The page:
I (try to) view the editions as something of a continuum. 1e had no really useful rules for item creation. 3e did. That the 3e rules aren't in 5e tells me that experiment - for such it was - didn't work out very well; and so they've gone back to plan A.

I would say the same thing about using 3d6 for ability scores. ;)

That's a new one on me: where does it say the minimum (natural) ability score is 1?

Actually I tried to find this ... or anything that said what the minimum was in 5E. I found info on the maximum (18 for most people with 20 for the exceptional few), but not the minimum. Since the ability score chart goes down to 1, that becomes the minimum based on the current ruleset.


All our other disagreements here notwithstanding, the tighter-bell-curve assumption you're using is bang on. It's still a bell curve, which is a huge improvement on the 5e suggestion that all NPCs have 10s in everything, but not as loose or extremes-heavy as 3d6. Perfect!

But how to achieve the tighter curve using dice, is the question?

Lanefan

I don't. If I want to randomize I use the strength/weakness table from the DMG. As a general rule if I care about ability scores for an NPC I use a range of 6-14, although that's really, really arbitrary. If I want to generate ability scores I'll use point buy, generally with less than 27 points because adventurers should be better than average.

If I cared enough, I'd probably play around with something like 30 d6 divided by 10. Or base it off IQ distribution and roll a percentile. But I'm too lazy. :)
 

Tony Vargas

Legend
Oh. That was meant to be a rhetorical question. I didn't expect anyone to admit being an elitist player who thinks their way is the proper way.
Posting to a thread with this many pages is such an admission, in itself. ;P

Seriously, though, D&D, especially our love of old-school D&D, has always had strong streak of elitism to it. DMs needing to know the game better than their players. Gygaxian 'skilled play.' d20 system mastery. Even simple leveling.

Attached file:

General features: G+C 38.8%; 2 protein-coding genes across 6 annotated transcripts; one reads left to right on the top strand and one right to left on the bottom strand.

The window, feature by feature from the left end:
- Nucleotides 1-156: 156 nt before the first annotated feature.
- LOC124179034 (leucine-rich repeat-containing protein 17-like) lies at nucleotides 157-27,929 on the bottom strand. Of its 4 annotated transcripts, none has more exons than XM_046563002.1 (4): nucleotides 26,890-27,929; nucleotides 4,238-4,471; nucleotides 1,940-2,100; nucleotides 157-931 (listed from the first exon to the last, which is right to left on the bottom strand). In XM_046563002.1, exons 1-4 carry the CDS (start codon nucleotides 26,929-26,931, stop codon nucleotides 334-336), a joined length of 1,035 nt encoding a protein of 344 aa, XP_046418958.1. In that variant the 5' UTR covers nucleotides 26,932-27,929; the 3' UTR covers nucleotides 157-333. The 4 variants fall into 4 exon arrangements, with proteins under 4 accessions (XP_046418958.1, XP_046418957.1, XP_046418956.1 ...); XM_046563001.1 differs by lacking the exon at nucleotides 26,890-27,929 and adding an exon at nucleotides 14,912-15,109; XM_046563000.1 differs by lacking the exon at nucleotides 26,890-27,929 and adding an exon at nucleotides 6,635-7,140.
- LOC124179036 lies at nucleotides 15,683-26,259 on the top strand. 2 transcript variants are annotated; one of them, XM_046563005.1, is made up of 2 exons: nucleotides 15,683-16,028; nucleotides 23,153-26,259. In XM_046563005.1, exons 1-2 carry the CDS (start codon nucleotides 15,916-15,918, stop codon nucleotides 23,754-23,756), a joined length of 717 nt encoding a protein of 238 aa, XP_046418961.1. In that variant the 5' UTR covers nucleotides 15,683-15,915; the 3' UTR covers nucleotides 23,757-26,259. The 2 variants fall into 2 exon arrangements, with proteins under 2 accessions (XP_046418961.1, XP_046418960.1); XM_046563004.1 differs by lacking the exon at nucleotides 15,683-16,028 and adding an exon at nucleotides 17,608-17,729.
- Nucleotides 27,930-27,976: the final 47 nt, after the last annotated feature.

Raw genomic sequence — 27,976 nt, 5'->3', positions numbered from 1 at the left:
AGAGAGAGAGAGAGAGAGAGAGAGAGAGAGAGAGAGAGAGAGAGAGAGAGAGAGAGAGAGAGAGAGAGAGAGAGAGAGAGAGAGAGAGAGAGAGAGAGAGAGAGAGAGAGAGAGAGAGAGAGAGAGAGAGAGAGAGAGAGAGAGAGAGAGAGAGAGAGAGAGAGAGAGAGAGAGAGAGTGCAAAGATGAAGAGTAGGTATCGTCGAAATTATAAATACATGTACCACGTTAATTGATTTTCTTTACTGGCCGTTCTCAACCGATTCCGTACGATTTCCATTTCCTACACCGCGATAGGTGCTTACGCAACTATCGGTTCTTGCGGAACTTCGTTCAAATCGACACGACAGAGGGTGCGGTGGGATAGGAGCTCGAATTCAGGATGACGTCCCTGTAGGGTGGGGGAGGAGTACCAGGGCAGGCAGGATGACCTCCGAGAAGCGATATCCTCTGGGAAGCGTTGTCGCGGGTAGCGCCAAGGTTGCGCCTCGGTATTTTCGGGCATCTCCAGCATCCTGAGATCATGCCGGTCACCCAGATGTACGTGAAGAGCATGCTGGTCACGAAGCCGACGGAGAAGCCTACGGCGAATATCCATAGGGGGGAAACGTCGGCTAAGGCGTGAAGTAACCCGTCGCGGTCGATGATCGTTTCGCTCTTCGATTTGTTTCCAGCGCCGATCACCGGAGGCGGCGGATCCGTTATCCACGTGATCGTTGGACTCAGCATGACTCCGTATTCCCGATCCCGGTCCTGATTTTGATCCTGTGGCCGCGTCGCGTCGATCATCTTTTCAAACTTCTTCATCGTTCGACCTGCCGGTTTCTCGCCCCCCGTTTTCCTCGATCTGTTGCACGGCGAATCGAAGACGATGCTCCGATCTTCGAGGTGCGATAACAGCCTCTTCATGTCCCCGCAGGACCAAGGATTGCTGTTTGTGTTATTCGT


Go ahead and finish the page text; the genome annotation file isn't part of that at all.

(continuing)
But 'needing' knowledge of past editions to fully grok 5e? Not just elitism, but a practical matter of 5e being out to evoke the classic game from the beginning. So, of course how 1e did it is relevant to interpreting how 5e does it.

I would say the same thing about using 3d6 for ability scores. ;)
In the case of magic items, 5e has also gone back to the 1e paradigm of entirely arbitrary magical items, they just do whatever they do, where 3e didn't just have detailed item creation, it spelled out exactly what items could do, and mapped it to their cost, and the spell required to make them. The abandonment of that is clear.
5e's baseline ordinary dude, the Commoner, has straight 10s, consistent with the ol' 3d6.

Since the ability score chart goes down to 1, that becomes the minimum based on the current ruleset.
In 3e, 0 meant death or disability. ;) In 1e, there was a 0 INT (non-intelligent). ...

If I cared enough, I'd probably play around with something like 30 d6 divided by 10. Or base it off IQ distribution and roll a percentile. But I'm too lazy. :)
Y'know, a psuedo-random algorithm might be the way to go, to neatly conform to a desired population distribution...